The more clear students are on what organizational tools and habits work best for them, the better prepared they will be physically and mentally.
The school year has come and gone. Hijacked by COVID19, I know you all have a story or two (or 75 million) about homeschooling. Whether you feel good or bad about how things went in your household with distance learning, I’m willing to bet:
This is where organization tools for students come in handy. As a teacher, I learned pretty quickly that a great deal of a “successful” lesson depended on how organized I was ahead of time. The same is true for students: the more clear they are on what organizational tools and habits work best for them, the better prepared they will be physically — which helps them get in a mentally prepared state faster — and therefore makes learning easier.
I’m quite certain you really don’t want to think about school right now. Not in the middle of summer! But, the time is RIPE. You have no pressure to be anything (school-related I mean), yet the not-so-distant memory of being your child’s school and teacher all in one is still fresh, which makes it a great time for reflection. In your journal, or using your favorite note-taking app, take awhile to think on the following questions:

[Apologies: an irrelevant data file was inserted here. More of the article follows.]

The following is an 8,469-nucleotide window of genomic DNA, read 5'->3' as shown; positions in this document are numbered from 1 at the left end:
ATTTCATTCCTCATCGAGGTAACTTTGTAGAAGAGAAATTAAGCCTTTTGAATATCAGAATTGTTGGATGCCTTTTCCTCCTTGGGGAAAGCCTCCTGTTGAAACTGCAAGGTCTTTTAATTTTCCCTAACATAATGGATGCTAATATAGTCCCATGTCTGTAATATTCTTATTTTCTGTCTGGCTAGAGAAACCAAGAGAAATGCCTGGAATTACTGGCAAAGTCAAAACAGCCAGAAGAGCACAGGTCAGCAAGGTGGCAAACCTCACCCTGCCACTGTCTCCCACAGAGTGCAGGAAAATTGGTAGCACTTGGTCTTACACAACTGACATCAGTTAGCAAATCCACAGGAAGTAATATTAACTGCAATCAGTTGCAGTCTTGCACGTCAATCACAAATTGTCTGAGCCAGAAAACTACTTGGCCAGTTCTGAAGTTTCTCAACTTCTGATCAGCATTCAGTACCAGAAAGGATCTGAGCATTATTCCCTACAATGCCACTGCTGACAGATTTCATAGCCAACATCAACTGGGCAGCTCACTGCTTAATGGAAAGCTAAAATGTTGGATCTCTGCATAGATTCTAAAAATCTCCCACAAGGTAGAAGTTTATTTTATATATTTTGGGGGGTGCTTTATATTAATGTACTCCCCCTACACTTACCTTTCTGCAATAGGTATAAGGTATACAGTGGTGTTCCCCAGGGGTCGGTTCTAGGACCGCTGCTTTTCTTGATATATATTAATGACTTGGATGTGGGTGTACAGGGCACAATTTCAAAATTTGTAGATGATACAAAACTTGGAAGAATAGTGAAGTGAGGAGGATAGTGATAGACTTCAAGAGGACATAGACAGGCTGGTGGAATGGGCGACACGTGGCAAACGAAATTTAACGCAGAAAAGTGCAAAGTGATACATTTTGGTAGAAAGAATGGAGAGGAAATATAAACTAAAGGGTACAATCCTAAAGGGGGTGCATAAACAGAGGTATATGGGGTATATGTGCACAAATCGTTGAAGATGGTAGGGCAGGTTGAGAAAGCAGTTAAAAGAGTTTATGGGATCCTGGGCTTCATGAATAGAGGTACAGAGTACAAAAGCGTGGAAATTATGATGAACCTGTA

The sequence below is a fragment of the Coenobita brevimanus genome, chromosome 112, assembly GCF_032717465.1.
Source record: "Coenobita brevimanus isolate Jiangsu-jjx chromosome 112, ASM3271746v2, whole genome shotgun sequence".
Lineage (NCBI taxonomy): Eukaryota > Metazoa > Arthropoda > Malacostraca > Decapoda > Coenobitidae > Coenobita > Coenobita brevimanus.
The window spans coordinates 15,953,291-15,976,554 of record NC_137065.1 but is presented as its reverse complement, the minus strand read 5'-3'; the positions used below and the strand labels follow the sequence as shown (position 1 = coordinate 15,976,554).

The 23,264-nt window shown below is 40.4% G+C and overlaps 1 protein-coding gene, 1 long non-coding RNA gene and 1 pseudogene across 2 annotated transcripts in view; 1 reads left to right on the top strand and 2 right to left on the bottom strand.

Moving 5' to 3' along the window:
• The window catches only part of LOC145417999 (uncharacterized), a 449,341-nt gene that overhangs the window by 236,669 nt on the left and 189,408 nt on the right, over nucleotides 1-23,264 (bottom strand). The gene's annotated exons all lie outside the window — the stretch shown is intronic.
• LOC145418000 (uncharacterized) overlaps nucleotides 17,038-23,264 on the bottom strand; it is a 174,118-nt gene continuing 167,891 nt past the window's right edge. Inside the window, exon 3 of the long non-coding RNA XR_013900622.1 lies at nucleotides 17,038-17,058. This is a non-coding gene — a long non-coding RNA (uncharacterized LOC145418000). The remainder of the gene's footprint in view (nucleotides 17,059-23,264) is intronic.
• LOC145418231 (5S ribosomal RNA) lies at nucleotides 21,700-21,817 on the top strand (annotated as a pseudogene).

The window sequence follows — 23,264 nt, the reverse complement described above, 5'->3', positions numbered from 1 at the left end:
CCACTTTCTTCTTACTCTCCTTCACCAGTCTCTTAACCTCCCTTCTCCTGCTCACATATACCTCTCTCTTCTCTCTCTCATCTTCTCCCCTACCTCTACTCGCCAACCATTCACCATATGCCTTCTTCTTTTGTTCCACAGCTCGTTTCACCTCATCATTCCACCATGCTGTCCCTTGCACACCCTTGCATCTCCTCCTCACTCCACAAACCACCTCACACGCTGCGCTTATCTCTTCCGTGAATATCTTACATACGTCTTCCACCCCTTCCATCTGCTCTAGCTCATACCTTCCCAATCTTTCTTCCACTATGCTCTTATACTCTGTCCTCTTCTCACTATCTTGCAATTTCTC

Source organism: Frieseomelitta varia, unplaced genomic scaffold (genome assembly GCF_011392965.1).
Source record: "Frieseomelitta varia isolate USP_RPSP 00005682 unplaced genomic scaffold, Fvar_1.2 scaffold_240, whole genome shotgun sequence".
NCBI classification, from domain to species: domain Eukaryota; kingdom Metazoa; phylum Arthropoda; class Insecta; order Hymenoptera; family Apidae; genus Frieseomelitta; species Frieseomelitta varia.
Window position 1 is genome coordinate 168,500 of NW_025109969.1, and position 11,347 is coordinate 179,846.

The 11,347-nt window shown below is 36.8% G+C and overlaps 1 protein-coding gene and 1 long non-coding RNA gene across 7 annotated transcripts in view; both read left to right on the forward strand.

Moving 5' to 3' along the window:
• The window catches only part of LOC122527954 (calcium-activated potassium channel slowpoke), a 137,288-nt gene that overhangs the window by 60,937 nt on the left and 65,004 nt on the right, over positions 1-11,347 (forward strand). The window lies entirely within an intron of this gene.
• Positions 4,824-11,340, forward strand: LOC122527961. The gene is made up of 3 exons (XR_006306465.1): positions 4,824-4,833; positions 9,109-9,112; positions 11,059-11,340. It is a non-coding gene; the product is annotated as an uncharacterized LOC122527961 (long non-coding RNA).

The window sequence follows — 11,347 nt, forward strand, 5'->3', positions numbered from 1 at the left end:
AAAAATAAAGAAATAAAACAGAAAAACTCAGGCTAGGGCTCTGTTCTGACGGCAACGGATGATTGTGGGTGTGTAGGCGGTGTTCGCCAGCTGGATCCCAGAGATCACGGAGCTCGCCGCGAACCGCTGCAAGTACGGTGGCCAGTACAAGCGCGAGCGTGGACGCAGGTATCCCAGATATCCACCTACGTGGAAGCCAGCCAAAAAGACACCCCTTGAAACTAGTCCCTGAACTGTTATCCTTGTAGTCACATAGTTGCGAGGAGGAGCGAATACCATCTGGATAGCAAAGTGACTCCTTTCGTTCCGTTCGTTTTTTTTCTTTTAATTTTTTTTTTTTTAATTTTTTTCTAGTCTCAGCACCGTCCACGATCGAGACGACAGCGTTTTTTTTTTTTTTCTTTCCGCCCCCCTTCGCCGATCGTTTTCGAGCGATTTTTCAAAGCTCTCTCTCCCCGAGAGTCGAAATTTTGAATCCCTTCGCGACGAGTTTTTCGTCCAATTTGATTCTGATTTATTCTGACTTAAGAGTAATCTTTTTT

You could easily think through these questions in your head, but taking the time to write out your responses will end up giving you a lot more information — plus it will be easier to remember. See, the beauty of doing this exercise well before school starts is that you can do it in pieces. Reflect today. Come back to it in a few weeks, or even a month! Having your reflection written down will make it easier to remember later.
If the answer to both questions is YES, make time to compliment your child. Let him/her know you noticed and are impressed by how well they organized their school stuff. Organization and time management are two really big essential life skills. The younger children are when they learn what works for them, the better off they are! (As an aside, if they don’t already do this, help them understand how to apply these skills to responsibilities or hobbies outside of academics too.) However, if the answer is NO to the questions above, here are a few tips and tricks that have worked for many of my students over the years:
These are just a few ideas to get you thinking. Use this quiet time while school is closed for the summer to prepare for the busy time that will come again soon. Once you put a system in place with your child, be consistent in helping him/her create these new habits. Check in daily for at least a month. Change things up that really aren’t working, and then spend another few weeks with daily check ins. Before you know it, you child will reach a whole new level of independence!